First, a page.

Xbox Series X Won’t Have First-Party Exclusives Close to Launch

In an interview with website MCV, head of Xbox Games Studios Matt Booty confirmed that the Xbox Series X won’t have any first-party exclusives close to launch.

Booty stated that “As our content comes out over the next year, two years, all of our games, sort of like PC, will play up and down that family of devices.” This means first-party titles coming to Series X will also be available for Xbox One, for the foreseeable future at least. It’s not uncommon for developers to keep games cross-generation in the early years of a new console, but this is the first time a major console won’t have at least one or two generational exclusives to show off the new tech.

Booty goes on to reassure fans that the Series X’s beefed-up hardware will still be taken advantage of upon release, saying that “Our approach is to pick one or two IP that we’re going to focus on and make sure that they’re there at the launch of the console, taking advantage of all the features. And for us, that’s going to be Halo Infinite, which is a big opportunity.” It looks like Microsoft is hoping that the Xbox brand and an enhanced version of its flagship title will be enough to ship a good chunk of Series X’s on day one. Here’s hoping it’s got some more tricks up its sleeve.

To be fair to Microsoft, we still don’t know a whole lot about the Series X. We know it runs on similar hardware to the PS5, is coming to stores in Q4 of 2020, and that it looks a bit like what I use to store my socks. It seems Microsoft is also banking on its 15 newly acquired studios to bolster its library; developers like DoubleFine, Ninja Theory and Obsidian are now subsidiaries of Xbox Game Studios.

This raises the worrying question of who the Xbox Series X is really for. On one hand, you’ve got more casual audiences, who will probably be more than happy to just stick with the Xbox One in light of this news, what with the only real big hitter announced for the Series X being Halo Infinite. Then you’ve got hobbyists who are interested in playing all kinds of games, people who’ll want to see what the 15 studios have to offer later down the line. The downside for them is that the Xbox Series X is a multimedia device, to put it bluntly, in the same vein as the Xbox One. Then you add in the distrust that the launch of the Xbox One brought and the fact that there is already an alternative more suited to hard-core audiences, that being the PS5, and you might begin to worry about what Microsoft has planned.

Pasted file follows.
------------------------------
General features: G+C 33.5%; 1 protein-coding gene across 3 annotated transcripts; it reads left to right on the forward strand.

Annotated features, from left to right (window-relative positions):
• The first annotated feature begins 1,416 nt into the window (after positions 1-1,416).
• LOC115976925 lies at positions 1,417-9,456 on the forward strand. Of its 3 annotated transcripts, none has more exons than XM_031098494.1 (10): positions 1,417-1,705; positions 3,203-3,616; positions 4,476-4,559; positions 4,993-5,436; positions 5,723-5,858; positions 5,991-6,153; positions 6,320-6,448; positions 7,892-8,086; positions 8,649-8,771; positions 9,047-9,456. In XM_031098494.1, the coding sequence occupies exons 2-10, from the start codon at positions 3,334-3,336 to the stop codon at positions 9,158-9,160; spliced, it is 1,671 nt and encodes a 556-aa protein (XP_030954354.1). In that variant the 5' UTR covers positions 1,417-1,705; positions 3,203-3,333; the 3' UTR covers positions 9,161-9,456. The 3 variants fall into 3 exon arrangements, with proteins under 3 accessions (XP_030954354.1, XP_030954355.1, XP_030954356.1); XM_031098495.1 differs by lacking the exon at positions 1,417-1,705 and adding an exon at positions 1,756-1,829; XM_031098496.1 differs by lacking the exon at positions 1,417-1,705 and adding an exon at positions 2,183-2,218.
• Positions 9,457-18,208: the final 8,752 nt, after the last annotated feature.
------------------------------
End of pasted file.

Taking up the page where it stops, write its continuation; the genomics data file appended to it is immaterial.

Booty later goes on to say “But yet, here we are. And, you know, the Marvel library figures heavily into video streaming. And so I think we are lucky to have worlds and universes like Halo, where there’s characters that can support TV series, books, comic books and all kinds of games. Things like Minecraft that can ship on 23 platforms, and is in schools, and we just need to stay focused on building those kinds of things that really will be generational and last for a while. And I think that if we do that the rest will take care of itself.”

If Xbox Game Studios want to create major franchises, is one big launch title enough to draw in numbers on the same level as Minecraft? We’ll have to wait and see, but it seems unlikely, considering the competition already has at least a couple of popular titles in the works for the PlayStation 5.

Booty also talks about release prospects for the Series X going forward, as well as Xbox Games Studios’ plans regarding its newly forged relationship with its 15 development teams. There’s also some discussion about the rivalry between PlayStation and Xbox, and whether it still has a place in the industry. You can read the full interview here.

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